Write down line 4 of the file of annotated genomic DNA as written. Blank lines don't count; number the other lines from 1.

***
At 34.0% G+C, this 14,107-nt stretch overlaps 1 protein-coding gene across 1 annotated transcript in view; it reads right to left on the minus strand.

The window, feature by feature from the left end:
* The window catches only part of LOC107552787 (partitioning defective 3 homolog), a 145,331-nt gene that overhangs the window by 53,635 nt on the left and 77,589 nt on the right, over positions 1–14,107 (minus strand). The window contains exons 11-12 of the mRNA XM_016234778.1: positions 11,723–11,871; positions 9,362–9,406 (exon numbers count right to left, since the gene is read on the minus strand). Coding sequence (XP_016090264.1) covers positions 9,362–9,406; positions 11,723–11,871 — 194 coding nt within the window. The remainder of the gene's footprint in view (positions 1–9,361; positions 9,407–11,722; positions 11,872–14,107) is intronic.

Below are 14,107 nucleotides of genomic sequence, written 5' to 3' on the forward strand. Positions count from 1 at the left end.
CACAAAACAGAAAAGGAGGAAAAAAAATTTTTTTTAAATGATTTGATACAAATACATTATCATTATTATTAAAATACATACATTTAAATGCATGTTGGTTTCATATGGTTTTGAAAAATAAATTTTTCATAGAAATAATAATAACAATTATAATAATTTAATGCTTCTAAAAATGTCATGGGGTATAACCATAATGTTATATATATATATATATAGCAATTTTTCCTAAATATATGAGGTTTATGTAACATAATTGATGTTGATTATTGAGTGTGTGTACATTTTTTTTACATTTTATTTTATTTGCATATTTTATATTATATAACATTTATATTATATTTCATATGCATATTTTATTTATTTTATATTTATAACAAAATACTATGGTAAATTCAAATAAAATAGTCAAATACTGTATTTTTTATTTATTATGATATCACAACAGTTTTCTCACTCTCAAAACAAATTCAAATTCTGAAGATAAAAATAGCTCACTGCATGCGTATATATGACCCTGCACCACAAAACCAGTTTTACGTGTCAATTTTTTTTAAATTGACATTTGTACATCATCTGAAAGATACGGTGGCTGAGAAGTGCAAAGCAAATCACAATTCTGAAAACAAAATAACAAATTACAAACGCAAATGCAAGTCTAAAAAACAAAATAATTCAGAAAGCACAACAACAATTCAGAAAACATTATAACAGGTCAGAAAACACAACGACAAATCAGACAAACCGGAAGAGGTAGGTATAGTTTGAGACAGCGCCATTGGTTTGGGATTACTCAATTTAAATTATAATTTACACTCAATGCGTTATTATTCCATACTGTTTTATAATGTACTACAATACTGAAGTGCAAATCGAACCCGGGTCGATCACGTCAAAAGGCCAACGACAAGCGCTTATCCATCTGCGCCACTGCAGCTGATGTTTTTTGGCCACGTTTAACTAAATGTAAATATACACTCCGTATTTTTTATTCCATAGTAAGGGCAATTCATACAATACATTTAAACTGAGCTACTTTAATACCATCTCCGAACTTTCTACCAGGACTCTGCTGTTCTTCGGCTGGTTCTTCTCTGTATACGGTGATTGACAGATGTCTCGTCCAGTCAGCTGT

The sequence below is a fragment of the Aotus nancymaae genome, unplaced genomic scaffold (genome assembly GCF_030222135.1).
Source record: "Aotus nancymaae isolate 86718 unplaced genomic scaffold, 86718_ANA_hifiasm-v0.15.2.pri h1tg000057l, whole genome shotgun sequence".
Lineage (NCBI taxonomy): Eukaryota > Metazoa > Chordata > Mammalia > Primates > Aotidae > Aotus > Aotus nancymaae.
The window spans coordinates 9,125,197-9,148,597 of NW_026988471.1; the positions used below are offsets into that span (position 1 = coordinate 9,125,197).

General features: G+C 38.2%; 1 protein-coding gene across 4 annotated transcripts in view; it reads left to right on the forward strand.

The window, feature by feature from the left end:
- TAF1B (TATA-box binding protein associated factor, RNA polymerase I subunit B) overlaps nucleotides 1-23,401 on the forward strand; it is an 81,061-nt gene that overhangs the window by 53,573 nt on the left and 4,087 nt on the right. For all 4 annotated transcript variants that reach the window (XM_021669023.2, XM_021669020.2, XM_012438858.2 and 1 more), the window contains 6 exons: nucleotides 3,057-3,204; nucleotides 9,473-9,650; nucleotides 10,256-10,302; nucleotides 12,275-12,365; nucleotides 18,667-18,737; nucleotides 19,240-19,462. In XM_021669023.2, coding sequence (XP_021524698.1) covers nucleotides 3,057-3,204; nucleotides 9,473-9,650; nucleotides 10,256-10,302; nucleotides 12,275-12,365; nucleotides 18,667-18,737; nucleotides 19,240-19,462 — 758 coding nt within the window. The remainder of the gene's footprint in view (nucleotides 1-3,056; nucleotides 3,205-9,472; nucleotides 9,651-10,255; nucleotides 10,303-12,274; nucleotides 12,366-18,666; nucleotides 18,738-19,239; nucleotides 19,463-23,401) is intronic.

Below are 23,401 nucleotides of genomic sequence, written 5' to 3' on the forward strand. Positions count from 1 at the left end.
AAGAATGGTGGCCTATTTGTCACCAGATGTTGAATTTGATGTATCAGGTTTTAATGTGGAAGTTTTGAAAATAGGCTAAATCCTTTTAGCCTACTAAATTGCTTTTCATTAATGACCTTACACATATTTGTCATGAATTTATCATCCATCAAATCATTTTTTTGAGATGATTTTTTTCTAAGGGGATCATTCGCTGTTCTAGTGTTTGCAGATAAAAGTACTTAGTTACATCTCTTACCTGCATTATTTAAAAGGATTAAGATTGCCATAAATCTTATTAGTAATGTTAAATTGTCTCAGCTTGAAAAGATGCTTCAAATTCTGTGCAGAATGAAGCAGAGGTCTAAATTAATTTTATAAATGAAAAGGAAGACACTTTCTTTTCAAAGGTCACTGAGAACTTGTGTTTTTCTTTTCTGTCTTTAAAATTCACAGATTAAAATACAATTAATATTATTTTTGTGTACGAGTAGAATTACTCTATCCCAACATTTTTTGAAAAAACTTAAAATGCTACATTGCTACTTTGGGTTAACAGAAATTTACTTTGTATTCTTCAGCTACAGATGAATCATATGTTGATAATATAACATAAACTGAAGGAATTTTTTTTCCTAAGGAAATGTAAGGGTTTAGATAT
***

Below are 14,107 nucleotides of genomic sequence, written 5' to 3' on the forward strand. Positions count from 1 at the left end.